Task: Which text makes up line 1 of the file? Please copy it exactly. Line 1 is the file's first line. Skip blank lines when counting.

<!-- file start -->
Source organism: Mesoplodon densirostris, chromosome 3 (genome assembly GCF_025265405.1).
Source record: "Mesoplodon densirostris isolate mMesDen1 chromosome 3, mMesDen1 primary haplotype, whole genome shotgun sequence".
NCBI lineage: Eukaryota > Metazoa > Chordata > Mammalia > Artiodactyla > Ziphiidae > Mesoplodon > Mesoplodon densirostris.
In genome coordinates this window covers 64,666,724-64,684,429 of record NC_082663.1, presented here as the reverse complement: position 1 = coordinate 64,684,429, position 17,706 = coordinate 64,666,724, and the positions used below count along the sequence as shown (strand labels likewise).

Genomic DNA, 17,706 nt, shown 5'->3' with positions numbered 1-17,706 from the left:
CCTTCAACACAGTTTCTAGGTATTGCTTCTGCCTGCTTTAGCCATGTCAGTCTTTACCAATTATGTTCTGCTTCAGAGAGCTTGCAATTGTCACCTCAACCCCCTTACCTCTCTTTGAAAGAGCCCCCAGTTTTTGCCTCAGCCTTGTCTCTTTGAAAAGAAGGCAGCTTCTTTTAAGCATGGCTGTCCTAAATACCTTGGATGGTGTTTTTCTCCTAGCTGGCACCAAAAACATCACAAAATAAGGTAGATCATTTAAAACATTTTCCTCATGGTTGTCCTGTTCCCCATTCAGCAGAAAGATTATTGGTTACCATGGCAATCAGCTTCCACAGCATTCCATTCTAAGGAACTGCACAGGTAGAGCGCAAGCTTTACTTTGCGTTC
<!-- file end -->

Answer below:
Source organism: Mesoplodon densirostris, chromosome 3 (genome assembly GCF_025265405.1).